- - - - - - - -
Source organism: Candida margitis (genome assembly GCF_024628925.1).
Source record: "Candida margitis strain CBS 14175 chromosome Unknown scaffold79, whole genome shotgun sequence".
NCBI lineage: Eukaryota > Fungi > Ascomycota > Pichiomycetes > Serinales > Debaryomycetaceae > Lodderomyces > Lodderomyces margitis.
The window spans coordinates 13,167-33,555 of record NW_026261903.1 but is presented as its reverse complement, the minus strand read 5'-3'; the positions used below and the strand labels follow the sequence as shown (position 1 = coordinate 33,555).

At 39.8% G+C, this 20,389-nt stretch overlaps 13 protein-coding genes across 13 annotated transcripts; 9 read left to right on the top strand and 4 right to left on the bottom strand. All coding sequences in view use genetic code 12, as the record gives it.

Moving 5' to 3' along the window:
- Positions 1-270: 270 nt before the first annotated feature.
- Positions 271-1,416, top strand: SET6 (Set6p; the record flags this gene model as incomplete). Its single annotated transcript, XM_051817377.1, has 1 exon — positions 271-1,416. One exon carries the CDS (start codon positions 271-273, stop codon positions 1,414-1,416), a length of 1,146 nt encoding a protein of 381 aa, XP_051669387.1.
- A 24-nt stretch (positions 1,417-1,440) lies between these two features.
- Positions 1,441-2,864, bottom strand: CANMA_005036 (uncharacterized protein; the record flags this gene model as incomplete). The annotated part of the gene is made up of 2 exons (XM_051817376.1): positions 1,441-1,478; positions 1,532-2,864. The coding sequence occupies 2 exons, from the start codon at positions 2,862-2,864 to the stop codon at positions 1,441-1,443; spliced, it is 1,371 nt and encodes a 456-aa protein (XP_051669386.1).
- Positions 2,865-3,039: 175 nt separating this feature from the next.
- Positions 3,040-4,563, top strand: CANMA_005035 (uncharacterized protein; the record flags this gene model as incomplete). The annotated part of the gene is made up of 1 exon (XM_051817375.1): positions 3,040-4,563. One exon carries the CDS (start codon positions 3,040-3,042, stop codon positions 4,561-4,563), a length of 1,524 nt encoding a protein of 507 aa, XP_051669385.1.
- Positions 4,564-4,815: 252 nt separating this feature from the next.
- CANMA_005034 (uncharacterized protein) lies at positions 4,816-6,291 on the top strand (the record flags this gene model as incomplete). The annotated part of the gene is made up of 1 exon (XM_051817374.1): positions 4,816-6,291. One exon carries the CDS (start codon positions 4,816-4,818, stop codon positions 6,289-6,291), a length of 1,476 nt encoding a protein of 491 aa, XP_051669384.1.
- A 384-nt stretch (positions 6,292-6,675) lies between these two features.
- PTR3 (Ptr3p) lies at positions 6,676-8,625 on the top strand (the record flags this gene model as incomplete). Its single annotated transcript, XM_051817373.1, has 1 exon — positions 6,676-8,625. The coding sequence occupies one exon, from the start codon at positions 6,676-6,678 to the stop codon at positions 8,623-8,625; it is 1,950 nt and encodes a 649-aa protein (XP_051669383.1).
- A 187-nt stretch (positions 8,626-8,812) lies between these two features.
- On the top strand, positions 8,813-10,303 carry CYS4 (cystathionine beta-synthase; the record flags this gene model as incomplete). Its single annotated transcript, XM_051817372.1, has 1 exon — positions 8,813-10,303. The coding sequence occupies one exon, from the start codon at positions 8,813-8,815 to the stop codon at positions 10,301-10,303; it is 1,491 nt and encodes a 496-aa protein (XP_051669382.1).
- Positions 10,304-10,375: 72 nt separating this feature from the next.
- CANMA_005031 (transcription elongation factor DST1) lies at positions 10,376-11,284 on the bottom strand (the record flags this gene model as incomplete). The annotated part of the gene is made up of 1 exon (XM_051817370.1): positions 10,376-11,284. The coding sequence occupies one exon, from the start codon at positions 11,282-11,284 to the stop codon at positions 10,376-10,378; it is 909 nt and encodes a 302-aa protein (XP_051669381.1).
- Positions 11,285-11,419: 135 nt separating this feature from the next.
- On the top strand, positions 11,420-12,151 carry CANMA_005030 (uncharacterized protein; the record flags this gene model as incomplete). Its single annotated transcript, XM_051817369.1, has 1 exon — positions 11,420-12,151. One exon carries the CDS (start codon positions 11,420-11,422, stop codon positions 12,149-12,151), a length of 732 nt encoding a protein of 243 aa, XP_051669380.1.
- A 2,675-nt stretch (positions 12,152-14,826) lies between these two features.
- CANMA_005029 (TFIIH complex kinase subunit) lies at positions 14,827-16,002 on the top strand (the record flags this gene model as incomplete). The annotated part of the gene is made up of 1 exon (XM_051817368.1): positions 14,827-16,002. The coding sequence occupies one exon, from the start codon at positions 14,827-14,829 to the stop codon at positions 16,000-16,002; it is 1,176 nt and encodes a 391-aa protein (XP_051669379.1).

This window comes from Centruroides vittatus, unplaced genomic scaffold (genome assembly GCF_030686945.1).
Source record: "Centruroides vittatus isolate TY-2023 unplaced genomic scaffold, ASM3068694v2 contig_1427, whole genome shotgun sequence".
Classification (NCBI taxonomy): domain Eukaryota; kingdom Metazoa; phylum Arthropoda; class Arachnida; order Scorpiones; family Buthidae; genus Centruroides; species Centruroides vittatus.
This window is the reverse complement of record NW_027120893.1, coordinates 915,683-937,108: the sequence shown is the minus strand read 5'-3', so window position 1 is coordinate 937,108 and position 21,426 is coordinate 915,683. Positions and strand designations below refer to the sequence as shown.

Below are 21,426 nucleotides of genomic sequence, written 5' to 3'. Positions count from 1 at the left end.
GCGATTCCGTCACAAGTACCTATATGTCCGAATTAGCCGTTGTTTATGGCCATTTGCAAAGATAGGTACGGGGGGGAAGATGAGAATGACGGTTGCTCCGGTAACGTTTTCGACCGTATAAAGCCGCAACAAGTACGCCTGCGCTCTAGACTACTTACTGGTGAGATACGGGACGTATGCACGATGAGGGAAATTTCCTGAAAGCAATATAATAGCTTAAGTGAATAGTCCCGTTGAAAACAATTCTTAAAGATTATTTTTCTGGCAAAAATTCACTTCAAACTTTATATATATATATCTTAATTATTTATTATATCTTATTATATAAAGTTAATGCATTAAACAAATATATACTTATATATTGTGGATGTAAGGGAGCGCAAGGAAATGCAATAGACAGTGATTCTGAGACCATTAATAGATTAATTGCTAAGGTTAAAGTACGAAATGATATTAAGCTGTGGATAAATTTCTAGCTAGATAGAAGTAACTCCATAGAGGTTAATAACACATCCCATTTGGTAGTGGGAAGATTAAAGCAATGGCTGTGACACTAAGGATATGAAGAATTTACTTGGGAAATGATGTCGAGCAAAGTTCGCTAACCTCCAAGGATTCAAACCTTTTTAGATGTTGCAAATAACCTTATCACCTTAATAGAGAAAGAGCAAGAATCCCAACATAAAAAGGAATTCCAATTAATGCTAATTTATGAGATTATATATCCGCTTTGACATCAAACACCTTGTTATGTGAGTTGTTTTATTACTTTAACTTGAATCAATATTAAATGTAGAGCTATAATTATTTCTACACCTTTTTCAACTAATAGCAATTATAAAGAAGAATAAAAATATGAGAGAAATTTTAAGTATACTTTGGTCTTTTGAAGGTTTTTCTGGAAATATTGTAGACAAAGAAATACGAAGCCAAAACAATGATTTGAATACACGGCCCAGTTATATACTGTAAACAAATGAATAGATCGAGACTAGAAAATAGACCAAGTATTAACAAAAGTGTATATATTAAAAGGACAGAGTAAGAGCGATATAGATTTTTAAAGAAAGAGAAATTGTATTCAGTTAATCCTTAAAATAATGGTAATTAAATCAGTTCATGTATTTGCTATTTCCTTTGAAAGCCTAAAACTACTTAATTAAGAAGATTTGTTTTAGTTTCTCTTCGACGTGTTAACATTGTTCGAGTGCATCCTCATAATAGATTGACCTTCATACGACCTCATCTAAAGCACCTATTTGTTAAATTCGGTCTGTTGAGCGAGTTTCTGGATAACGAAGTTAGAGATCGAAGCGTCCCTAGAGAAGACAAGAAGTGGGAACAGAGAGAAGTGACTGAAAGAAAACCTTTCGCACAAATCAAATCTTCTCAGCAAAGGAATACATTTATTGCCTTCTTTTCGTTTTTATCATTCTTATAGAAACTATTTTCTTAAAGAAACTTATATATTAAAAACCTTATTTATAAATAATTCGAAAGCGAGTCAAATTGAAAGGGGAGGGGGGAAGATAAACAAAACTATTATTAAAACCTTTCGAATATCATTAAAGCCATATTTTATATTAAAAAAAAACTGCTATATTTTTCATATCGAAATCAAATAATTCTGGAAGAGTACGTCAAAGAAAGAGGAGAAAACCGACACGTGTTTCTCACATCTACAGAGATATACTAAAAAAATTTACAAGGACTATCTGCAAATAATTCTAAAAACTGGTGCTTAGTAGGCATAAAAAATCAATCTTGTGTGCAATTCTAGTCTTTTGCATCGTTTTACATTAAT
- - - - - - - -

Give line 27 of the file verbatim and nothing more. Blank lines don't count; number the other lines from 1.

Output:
Classification (NCBI taxonomy): domain Eukaryota; kingdom Metazoa; phylum Arthropoda; class Arachnida; order Scorpiones; family Buthidae; genus Centruroides; species Centruroides vittatus.